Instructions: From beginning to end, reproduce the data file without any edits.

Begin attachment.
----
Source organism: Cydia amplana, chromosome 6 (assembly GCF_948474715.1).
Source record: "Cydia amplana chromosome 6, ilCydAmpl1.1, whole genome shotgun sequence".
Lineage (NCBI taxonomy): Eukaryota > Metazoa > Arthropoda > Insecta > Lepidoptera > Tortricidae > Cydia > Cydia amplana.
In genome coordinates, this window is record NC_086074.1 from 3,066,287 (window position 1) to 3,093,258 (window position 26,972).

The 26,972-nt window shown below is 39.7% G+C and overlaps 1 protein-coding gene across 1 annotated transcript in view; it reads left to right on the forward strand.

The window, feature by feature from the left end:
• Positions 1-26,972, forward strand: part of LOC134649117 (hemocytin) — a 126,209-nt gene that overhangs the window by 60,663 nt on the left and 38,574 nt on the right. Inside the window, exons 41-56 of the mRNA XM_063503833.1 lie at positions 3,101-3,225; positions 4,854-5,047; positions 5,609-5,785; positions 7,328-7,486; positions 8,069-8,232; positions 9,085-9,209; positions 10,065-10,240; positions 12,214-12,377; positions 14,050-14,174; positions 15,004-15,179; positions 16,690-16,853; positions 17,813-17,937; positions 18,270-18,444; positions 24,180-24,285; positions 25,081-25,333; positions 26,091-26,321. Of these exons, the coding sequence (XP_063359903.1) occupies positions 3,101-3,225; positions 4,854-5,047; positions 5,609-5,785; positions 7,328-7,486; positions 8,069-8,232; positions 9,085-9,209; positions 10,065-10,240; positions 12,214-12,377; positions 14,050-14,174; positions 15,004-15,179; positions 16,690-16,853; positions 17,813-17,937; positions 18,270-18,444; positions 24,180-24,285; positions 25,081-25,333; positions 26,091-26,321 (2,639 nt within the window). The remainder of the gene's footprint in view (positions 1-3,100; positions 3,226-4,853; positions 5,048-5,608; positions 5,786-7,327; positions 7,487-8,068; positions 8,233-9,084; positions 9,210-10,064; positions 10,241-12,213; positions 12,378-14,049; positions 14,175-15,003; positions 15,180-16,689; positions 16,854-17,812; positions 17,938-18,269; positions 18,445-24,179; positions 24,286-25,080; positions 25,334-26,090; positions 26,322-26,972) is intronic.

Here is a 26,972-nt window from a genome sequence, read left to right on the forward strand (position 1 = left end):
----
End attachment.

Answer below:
Source organism: Cydia amplana, chromosome 6 (assembly GCF_948474715.1).
Source record: "Cydia amplana chromosome 6, ilCydAmpl1.1, whole genome shotgun sequence".
Lineage (NCBI taxonomy): Eukaryota > Metazoa > Arthropoda > Insecta > Lepidoptera > Tortricidae > Cydia > Cydia amplana.
In genome coordinates, this window is record NC_086074.1 from 3,066,287 (window position 1) to 3,093,258 (window position 26,972).

The 26,972-nt window shown below is 39.7% G+C and overlaps 1 protein-coding gene across 1 annotated transcript in view; it reads left to right on the forward strand.

The window, feature by feature from the left end:
• Positions 1-26,972, forward strand: part of LOC134649117 (hemocytin) — a 126,209-nt gene that overhangs the window by 60,663 nt on the left and 38,574 nt on the right. Inside the window, exons 41-56 of the mRNA XM_063503833.1 lie at positions 3,101-3,225; positions 4,854-5,047; positions 5,609-5,785; positions 7,328-7,486; positions 8,069-8,232; positions 9,085-9,209; positions 10,065-10,240; positions 12,214-12,377; positions 14,050-14,174; positions 15,004-15,179; positions 16,690-16,853; positions 17,813-17,937; positions 18,270-18,444; positions 24,180-24,285; positions 25,081-25,333; positions 26,091-26,321. Of these exons, the coding sequence (XP_063359903.1) occupies positions 3,101-3,225; positions 4,854-5,047; positions 5,609-5,785; positions 7,328-7,486; positions 8,069-8,232; positions 9,085-9,209; positions 10,065-10,240; positions 12,214-12,377; positions 14,050-14,174; positions 15,004-15,179; positions 16,690-16,853; positions 17,813-17,937; positions 18,270-18,444; positions 24,180-24,285; positions 25,081-25,333; positions 26,091-26,321 (2,639 nt within the window). The remainder of the gene's footprint in view (positions 1-3,100; positions 3,226-4,853; positions 5,048-5,608; positions 5,786-7,327; positions 7,487-8,068; positions 8,233-9,084; positions 9,210-10,064; positions 10,241-12,213; positions 12,378-14,049; positions 14,175-15,003; positions 15,180-16,689; positions 16,854-17,812; positions 17,938-18,269; positions 18,445-24,179; positions 24,286-25,080; positions 25,334-26,090; positions 26,322-26,972) is intronic.

Here is a 26,972-nt window from a genome sequence, read left to right on the forward strand (position 1 = left end):